Mental Health And Criminal Justice System Case Study

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Mental Health and Criminal Justice System The deinstitutionalization movement in the 1960s directly impacted the criminal justice system in Canada. The John Howard Society of Ontario (JHS) (2015) argues that the criminal justice system became a repository for those with mental health concerns because they found themselves in the community without adequate support and resources. Some common obstacles in the community include stigma, housing, employment, substance use as a means to self-medicate, and limited mental health services. As a result, there is an overrepresentation of these individuals in the criminal justice system and they experience disproportionate police contact and higher levels of arrest, criminal charges, and custody (JHS, …show more content…
For instance, the individual can receive strict bail or probation orders that can include conditions relating to mental health like participating in treatment, abstaining from illegal substances, or residing at an approved address (JHS, 2015). These conditions criminalize mental health because breaching any single one of them will result in a new criminal charge for 'failing to comply ' and will impact eligibility for release on bail again in the future (JHS, 2015). Most importantly, many people before the courts continue to agree to these conditions, despite the potential consequences because the only other alternative is to remain in custody (JHS, 2015). This results in a cycle of criminal involvement and illustrates that the criminal justice system does not recognize the unique needs of individuals with mental health concerns. Instead, the current system frequently embeds them into a cycle that they cannot …show more content…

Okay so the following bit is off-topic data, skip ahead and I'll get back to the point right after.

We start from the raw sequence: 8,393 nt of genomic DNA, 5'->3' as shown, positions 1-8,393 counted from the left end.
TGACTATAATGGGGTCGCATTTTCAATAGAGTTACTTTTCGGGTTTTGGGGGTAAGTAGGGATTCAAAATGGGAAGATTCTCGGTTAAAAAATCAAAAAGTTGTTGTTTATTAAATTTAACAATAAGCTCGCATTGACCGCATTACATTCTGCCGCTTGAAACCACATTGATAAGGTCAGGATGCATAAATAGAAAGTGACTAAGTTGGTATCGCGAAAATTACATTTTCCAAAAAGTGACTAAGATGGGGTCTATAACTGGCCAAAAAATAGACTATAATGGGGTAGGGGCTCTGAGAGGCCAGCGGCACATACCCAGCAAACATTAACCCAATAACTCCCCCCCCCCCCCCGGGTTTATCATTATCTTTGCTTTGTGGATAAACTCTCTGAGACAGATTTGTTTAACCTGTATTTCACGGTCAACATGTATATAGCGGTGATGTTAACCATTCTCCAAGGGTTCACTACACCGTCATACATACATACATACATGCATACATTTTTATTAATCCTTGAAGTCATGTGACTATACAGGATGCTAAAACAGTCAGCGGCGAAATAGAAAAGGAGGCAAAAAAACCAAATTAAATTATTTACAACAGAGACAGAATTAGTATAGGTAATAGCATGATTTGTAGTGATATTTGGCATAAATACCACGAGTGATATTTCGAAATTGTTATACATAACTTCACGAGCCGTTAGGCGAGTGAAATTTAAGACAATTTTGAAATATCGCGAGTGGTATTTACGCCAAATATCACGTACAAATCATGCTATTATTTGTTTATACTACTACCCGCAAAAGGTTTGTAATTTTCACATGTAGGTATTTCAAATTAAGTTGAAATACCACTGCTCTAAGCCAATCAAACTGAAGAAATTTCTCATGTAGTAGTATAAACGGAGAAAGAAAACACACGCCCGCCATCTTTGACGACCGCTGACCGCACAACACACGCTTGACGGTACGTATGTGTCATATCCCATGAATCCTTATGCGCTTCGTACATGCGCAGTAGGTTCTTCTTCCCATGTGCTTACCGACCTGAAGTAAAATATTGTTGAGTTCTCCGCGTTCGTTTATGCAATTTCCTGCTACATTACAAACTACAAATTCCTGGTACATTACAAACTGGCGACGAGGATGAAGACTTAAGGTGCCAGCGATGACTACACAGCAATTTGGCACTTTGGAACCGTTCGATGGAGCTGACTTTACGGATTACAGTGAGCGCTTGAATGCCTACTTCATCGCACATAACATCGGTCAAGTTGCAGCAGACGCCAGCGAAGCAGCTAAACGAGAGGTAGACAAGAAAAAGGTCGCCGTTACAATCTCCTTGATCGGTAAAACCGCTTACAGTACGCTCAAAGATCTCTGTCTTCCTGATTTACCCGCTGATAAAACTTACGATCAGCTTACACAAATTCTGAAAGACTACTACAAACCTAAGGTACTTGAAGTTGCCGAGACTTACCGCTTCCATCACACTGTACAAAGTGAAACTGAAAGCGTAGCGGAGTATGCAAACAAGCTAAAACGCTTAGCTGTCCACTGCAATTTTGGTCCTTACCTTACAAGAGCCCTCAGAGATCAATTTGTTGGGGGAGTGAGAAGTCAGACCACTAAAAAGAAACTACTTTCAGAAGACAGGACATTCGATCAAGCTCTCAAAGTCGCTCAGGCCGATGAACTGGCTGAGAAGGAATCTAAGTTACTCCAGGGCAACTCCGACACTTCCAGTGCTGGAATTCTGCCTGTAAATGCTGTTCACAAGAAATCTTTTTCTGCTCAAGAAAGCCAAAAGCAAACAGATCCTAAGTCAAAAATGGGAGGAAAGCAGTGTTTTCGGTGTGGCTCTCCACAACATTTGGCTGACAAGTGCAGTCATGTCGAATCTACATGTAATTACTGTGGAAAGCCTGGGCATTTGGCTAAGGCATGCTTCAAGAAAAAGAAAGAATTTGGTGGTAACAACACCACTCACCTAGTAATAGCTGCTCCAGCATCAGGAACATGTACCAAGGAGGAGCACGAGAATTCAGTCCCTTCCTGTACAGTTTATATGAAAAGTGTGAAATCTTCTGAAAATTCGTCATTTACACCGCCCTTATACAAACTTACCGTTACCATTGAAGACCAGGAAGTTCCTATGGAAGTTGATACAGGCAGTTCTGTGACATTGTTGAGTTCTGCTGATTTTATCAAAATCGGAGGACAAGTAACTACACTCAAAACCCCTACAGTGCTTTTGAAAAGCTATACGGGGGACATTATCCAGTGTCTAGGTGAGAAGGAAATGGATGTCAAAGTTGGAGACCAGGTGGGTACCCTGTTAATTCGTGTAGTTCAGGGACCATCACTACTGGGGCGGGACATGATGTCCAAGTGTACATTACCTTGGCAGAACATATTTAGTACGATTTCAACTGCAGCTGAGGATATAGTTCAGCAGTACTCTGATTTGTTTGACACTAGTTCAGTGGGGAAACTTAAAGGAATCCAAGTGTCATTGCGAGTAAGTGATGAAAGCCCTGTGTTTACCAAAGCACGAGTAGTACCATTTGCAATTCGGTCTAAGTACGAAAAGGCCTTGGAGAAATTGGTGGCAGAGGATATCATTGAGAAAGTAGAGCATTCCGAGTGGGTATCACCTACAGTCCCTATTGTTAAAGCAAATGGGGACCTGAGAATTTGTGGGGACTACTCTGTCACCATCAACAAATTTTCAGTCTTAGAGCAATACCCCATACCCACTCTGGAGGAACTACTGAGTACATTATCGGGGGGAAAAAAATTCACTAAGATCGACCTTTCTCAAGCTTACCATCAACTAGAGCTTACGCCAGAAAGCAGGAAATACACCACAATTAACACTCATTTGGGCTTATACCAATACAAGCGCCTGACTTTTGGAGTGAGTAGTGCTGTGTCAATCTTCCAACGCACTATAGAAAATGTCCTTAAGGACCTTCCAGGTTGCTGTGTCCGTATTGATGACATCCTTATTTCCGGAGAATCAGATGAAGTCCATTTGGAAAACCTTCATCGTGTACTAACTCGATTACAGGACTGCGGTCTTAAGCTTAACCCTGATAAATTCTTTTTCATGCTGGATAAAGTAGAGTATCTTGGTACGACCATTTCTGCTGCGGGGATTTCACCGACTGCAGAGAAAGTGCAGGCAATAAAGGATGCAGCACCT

Federally sentenced women are "... among the fastest growing sub-populations in federal corrections today" (Sapers & Zinger, 2014, p. 45). The dilemma that exists between protecting society or protecting individuals is increasingly apparent with this population due to their high needs and increasing vulnerability. Females in the federal correctional system have disproportionately higher levels of self harm (Borrill, Snow, Medlicott, Teers, & Patton, 2005). Furthermore, Sapers and Zinger (2014) indicate that 50% of these women have histories of self harming behaviour, over 50% of them struggle with addictions. 85% have experienced physical abuse, and 68% have experienced sexual abuse. Compared to male offenders, they enter the system with more previous hospitalizations for mental health concerns (Sapers & Zinger, 2014). The significant over-representation of female offenders with histories of self-harm and previous hospitalizations demonstrates that this population is in significant need of protection and support while in

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